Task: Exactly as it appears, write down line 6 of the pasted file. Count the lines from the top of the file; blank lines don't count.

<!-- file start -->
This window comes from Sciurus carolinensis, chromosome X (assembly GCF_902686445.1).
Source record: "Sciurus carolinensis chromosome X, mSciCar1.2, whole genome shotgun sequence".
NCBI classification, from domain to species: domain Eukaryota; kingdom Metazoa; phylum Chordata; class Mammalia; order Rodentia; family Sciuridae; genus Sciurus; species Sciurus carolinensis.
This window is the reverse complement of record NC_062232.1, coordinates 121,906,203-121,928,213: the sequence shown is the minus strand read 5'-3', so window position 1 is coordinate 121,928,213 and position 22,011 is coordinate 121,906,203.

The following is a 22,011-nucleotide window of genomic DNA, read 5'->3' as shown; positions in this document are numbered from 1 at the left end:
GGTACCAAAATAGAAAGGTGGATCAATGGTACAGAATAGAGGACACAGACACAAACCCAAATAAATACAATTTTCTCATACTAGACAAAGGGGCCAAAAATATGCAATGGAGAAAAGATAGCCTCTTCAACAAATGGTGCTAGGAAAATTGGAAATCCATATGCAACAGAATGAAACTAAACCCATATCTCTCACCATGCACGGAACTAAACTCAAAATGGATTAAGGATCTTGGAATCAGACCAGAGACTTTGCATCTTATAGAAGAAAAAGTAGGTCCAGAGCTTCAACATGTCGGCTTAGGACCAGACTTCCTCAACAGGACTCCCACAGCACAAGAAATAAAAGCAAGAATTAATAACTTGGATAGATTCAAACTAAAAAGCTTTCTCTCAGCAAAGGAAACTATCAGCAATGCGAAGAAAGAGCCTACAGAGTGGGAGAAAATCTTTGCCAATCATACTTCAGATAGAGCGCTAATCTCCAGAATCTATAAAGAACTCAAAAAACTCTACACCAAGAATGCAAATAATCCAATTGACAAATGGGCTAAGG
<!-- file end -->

GGTACCAAAATAGAAAGGTGGATCAATGGTACAGAATAGAGGACACAGACACAAACCCAAATAAATACAATTTTCTCATACTAGACAAAGGGGCCAAAAATATGCAATGGAGAAAAGATAGCCTCTTCAACAAATGGTGCTAGGAAAATTGGAAATCCATATGCAACAGAATGAAACTAAACCCATATCTCTCACCATGCACGGAACTAAACTCAAAATGGATTAAGGATCTTGGAATCAGACCAGAGACTTTGCATCTTATAGAAGAAAAAGTAGGTCCAGAGCTTCAACATGTCGGCTTAGGACCAGACTTCCTCAACAGGACTCCCACAGCACAAGAAATAAAAGCAAGAATTAATAACTTGGATAGATTCAAACTAAAAAGCTTTCTCTCAGCAAAGGAAACTATCAGCAATGCGAAGAAAGAGCCTACAGAGTGGGAGAAAATCTTTGCCAATCATACTTCAGATAGAGCGCTAATCTCCAGAATCTATAAAGAACTCAAAAAACTCTACACCAAGAATGCAAATAATCCAATTGACAAATGGGCTAAGG